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Requirement of Quorum is Statutorily Established: National Company Law Appellate Tribunal, Principal Bench, New Delhi

The question as to whether requirement of quorum specified by the NCLT, not found in statutory regulations, is mandatory, was examined by the NATIONAL COMPANY LAW APPELLATE TRIBUNAL, PRINCIPAL BENCH, NEW DELHI, by a bench consisting of Justice Anant Bijay Singh, Member (Judicial), and Ms. Shreesha Merla, Member (Technical), in the matter of In Re Minda I Connect Pvt. Ltd. & Minda Industries Limited [COMPANY APPEAL (AT) NO. 134 of 2021], on 23.12.21.

Aggrieved by the Order in dated 31.08.2021 passed by NCLT (National Company Law Tribunal, New Delhi Bench, CourtII), the Appellants namely Minda I Connect Pvt. Ltd. and Minda Industries Limited, preferred this Appeal under Section 421 of the Companies Act, 2013. On 02.06.2021, an Application under Section 230-232 of the Companies Act, 2013 was filed for seeking exemptions from and seeking directions for convening or holding of the meetings of Shareholders and Creditors of the appellants’ companies, to consider and approve the Scheme of Amalgamation. On 31.08.2021, NCLT dispensed with the meetings of Shareholders, Secured Creditors and Unsecured Creditors of the Appellants Company, however directed that at least 440 Shareholders and at least 50 Unsecured Creditors of the Second Appellant Company were required to conduct the respective meetings which would approve the Scheme of Amalgamation.

The Learned Counsel for the Appellants submitted that NCLT went beyond the provisions of Section 103(3) of the Companies Act, 2013 by directing that at least 440 shareholders shall constitute the Quorum in case of Shareholders Meeting and at least 50 Unsecured Creditors shall constitute the Quorum in case of Unsecured Creditors Meeting. It is the case of the appellants that Section 230(6) of the Companies Act, 2013 provides for a majority of persons representing 3/4th in value of the Creditors or Shareholders, as the case may be, voting is required to ratify in comprise or arrangements. It was also submitted that Section 230(6) of the Companies Act, 2013 does not determinate the number of Equity Shareholders or the number of Unsecured Creditors who should constitute a ‘Quorum’. Learned Counsel argued that consent for the Scheme of Amalgamation and participating in the Meeting are two separate things and participation of less than 440 equity shareholders or 50 Unsecured Creditors in the adjourned Virtual Meeting cannot be deemed to constitute a lack of consent of Shareholders or Creditors for the Amalgamation. The number of Creditors present at the meeting can always give consent and approval of the Scheme of Amalgamation and if the approval satisfies the conditions of Section 230(6) of the Companies Act, 2013, it is sufficient compliance of the provisions of the Companies Act, 2013. It was also strenuously argued that NCLT failed to appreciate that a determinate number of Equity Shareholders or Unsecured Creditors is not required to constitute a Quorum of Virtual Meeting of Equity Shareholders or Unsecured Creditors for the purpose of Amalgamation of two companies under Section 230-232 of the Companies Act, 2013.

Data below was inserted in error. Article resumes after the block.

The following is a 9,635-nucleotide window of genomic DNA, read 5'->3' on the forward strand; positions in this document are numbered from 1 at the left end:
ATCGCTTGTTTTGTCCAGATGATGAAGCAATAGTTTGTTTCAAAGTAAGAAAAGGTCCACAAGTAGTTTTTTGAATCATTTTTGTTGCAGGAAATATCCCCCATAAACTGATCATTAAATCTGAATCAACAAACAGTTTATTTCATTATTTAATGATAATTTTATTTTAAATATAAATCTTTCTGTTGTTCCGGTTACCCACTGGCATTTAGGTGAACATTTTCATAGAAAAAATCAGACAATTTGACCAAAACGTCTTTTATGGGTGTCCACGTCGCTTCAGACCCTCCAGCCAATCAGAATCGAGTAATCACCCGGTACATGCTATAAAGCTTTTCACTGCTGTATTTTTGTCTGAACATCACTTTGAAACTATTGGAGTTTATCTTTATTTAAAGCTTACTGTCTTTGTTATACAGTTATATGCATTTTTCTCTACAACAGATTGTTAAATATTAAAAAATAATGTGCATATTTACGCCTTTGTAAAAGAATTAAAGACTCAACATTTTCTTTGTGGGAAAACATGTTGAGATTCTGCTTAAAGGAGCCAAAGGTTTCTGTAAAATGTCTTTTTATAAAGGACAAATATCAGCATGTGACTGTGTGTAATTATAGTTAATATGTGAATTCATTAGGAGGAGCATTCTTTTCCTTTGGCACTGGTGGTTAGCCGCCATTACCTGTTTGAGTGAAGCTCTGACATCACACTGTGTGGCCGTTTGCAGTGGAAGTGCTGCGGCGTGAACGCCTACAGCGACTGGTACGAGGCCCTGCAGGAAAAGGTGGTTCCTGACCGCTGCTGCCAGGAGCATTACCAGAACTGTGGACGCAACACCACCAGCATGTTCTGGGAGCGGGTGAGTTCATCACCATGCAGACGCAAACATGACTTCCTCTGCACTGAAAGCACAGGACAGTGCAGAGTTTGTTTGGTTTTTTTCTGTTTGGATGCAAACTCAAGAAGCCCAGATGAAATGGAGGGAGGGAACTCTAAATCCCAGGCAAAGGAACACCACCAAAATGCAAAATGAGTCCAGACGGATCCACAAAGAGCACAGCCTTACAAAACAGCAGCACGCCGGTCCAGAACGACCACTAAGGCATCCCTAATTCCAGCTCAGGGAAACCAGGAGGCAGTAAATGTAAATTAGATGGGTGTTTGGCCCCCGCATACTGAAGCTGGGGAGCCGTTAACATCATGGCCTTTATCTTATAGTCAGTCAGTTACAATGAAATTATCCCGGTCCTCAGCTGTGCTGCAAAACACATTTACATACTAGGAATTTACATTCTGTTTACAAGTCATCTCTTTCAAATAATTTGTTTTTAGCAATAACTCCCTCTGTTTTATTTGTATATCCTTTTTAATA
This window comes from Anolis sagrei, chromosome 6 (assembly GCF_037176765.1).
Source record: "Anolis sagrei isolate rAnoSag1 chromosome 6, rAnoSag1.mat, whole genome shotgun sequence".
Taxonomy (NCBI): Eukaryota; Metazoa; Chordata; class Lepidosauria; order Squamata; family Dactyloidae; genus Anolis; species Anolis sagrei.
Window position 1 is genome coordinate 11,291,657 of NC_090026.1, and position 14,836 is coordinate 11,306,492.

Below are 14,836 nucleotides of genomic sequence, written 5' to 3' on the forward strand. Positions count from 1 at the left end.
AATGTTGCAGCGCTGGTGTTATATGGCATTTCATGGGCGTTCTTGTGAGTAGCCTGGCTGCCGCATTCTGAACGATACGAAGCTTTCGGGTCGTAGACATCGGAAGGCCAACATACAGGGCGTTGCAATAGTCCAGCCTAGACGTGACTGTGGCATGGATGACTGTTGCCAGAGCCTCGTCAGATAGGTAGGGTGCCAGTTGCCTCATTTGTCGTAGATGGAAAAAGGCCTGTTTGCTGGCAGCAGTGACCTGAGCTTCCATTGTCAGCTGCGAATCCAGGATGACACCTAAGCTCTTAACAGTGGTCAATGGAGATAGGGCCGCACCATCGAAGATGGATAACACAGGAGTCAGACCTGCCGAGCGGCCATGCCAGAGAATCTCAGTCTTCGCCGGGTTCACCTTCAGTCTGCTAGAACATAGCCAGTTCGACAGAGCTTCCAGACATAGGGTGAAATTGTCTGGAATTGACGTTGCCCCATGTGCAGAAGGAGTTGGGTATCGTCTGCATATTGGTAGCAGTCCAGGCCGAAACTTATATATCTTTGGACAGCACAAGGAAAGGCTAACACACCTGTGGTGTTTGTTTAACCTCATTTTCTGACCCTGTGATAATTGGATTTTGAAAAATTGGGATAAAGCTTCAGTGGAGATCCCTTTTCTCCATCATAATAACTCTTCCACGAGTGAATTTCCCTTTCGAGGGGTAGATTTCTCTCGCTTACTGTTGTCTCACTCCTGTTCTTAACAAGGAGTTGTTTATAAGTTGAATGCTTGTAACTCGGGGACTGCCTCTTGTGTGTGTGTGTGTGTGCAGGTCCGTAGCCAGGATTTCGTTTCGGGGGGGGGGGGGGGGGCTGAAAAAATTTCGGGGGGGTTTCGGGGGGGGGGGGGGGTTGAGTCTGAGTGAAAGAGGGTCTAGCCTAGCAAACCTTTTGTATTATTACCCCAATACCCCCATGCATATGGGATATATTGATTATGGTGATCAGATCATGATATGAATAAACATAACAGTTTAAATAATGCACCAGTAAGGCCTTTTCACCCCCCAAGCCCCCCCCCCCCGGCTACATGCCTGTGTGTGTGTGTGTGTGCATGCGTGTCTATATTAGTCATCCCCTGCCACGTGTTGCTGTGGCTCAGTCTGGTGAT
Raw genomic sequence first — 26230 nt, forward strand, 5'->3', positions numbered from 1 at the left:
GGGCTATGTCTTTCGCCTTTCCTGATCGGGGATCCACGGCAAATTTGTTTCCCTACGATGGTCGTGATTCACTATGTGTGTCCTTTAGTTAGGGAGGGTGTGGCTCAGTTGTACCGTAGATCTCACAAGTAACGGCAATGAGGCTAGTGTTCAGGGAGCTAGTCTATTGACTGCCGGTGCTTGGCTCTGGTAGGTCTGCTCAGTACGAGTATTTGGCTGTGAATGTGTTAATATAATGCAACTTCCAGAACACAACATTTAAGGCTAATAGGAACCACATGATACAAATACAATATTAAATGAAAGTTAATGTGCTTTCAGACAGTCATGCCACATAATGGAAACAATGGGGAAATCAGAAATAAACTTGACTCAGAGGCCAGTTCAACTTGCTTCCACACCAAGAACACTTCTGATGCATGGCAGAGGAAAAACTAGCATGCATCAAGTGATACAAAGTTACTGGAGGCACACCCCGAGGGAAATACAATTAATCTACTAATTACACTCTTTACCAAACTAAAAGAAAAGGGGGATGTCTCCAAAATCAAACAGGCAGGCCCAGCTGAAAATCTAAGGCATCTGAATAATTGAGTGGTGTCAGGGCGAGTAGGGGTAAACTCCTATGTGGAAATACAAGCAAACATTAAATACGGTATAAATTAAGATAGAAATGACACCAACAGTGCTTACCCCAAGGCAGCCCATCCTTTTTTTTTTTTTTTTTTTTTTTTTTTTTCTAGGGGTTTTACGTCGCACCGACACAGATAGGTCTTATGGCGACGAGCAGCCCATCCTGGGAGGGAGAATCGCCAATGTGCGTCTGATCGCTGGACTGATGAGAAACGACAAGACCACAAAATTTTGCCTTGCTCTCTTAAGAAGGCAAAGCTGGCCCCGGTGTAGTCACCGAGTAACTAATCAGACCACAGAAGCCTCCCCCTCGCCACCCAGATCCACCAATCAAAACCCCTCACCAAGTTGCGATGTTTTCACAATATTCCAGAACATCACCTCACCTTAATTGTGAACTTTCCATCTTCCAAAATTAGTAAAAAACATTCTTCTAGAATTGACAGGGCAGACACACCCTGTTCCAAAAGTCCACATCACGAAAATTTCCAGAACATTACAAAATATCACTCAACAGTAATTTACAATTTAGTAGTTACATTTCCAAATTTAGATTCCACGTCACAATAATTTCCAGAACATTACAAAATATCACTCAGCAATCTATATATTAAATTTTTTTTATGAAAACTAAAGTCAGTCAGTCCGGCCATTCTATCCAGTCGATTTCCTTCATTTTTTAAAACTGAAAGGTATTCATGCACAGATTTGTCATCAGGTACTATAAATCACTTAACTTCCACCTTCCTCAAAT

The National Company Law Appellate Tribunal, Principal Bench, New Delhi, took into account the facts and circumstances involved as well as the appellants’ contentions, and analysed Section 103 of the Companies Act, 2013. Further, the tribunal observed that the 10% of the Shareholders determined by NCLT, to constitute the Quorum, is not to be found in the impugned order, and is not provided for under Section 230-232 of the Act or under the Companies (Compromises, Arrangements and Amalgamation), Rules, 2016. In the absence of such specification, specified number of shareholders or specified number of unsecured creditors cannot be mandated to constitute a revised Quorum. Keeping in view the provisions of Section 230-232 of the Act and the Rules thereof, that voting on the Scheme of Amalgamation can happen either in the Virtual Meeting or by Postal Ballet or by E-Voting and therefore the number of Shareholders or Creditors present at the Virtual Meeting is not determinative of their consent or lack thereof. The number of Creditors present at the meeting can always give consent and approval of the Scheme of Amalgamation and if the approvals satisfies the conditions of Section 230 (6) of the Act, if is sufficient compliance of the provisions of Companies Act, 2013. The three-fourths majority required for the purpose of amalgamation of two companies would come in via e-voting because the Transferee Company is a listed company and has to mandatorily provide e-voting facility to all its shareholders in terms of Regulation 44 of SEBI (Listing Obligations and Disclosure Requirements) Regulations, 2015. Accordingly, the appeal was allowed, and the impugned order was set aside. It was directed that meetings may be conducted within 8 weeks of the present order.

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Judgement reviewed by Bhargavi

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